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Somali warlord quits al-Shabaab extremists
Publish Date: Jun 09, 2014
Somali warlord quits al-Shabaab extremists
There has been continued unrest in Somalia. Pictured here is a car explosion site on May 31 close to Mogadishus City Palace Hotel. PHOTO/AFP
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MOGADISHU - A notorious Somali warlord allied to the Islamist al-Shabaab and on UN sanction lists has agreed to quit the extremists, the information ministry said at the weekend.

Powerful arms dealer Mohamed Said Atom, who is under UN Security Council sanctions for "kidnapping, piracy and terrorism", has been a close ally of the Al-Qaeda linked Shebab.

But a government statement on Saturday quoted Atom as saying he had left the Shebab, accusing Islamist chief Ahmed Abdi Godane of working for a "foreign agenda."

"I would like to declare that as of today I have decided to resolve my religious and political issues through peaceful means and understanding," Atom said, according to the government.

Atom, as well as Shebab insurgents, have long operated from the rugged Golis mountains in the northern autonomous Somali region of Puntland, that forms the very tip of the Horn of Africa.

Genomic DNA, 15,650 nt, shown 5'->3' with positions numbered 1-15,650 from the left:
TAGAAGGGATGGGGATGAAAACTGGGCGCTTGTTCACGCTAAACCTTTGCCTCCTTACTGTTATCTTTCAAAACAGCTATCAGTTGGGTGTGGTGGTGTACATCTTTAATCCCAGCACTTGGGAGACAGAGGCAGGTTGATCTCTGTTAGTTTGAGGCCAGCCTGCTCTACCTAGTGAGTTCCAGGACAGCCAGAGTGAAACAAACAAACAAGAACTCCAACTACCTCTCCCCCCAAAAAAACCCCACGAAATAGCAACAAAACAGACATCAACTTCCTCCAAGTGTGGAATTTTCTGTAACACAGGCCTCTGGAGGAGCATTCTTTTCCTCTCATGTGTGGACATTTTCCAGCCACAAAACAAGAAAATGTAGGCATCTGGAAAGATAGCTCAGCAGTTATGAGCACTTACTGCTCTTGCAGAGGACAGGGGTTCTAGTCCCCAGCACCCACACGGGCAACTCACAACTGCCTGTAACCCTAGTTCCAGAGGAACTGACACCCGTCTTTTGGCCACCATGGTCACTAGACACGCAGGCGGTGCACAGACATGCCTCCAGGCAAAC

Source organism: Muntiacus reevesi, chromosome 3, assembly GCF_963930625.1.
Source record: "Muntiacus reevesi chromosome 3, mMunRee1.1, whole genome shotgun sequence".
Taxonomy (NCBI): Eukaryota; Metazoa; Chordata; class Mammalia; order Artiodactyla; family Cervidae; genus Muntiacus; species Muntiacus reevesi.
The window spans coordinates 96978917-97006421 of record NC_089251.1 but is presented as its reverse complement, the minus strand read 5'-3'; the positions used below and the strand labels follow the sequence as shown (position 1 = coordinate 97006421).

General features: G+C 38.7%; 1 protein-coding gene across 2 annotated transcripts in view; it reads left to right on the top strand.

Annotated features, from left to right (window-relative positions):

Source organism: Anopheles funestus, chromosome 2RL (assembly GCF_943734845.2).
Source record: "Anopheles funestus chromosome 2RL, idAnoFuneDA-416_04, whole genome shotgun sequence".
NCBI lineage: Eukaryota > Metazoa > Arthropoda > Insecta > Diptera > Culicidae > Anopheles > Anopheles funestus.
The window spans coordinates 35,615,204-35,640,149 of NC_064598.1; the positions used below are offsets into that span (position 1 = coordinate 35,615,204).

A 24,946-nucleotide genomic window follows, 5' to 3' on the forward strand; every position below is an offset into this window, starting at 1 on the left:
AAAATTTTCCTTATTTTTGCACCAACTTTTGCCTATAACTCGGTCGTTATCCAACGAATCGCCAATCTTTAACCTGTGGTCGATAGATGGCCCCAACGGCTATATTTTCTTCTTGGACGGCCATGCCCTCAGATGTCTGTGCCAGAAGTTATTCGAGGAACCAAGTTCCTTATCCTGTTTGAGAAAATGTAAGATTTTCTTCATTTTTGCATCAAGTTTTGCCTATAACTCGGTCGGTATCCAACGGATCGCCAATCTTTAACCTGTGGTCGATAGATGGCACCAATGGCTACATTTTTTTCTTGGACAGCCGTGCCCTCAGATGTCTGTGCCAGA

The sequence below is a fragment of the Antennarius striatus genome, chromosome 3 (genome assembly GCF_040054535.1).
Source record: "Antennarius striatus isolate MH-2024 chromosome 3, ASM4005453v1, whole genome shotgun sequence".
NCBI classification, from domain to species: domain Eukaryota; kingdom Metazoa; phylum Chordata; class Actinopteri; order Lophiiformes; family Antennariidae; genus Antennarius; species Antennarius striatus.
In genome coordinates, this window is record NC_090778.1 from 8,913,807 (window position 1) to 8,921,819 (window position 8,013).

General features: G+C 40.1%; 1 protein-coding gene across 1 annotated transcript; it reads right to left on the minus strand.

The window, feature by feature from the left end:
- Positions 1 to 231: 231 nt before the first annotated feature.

His defection will be a blow to the Islamists, who have lost a string of towns to a 22,000-strong force of African Union troops fighting alongside the government.


Residents look at the wreckage of a car after it exploded close to Mogadishu's City Palace Hotel, in Somalia. PHOTO/AFP

Atom on Saturday said the Shebab were fighting against Islam.

"Islam is a compassionate religion... they (Shebab) deliberately kill Somali people who are Muslims," he said, according to the government statement.

Atom said Shebab fighters did not care for the ordinary people "whom they starve by blocking the relief assistance from generous Muslims and non-Muslims," the statement added.

The Shebab remain powerful and continue to launch regular guerrilla assaults inside Somalia, as well as attacks including shootings and bombings in regional nations backing the AU mission.

Somalia's information ministry said in a statement it hoped Atom's "brave step inspires others to follow his example and embrace peace and unity."

Somalia's central government has "consistently offered" Shebab members "who have realised the error of their ways and who renounce violence, the opportunity to reintegrate with Somali society and guarantees their safety," it added.

AFP


Also related to this story

Somalia declares new war on al-Shabaab

Somalia security chief resigns after attack
   
Three Ugandan peacekeepers killed during Somalia attack

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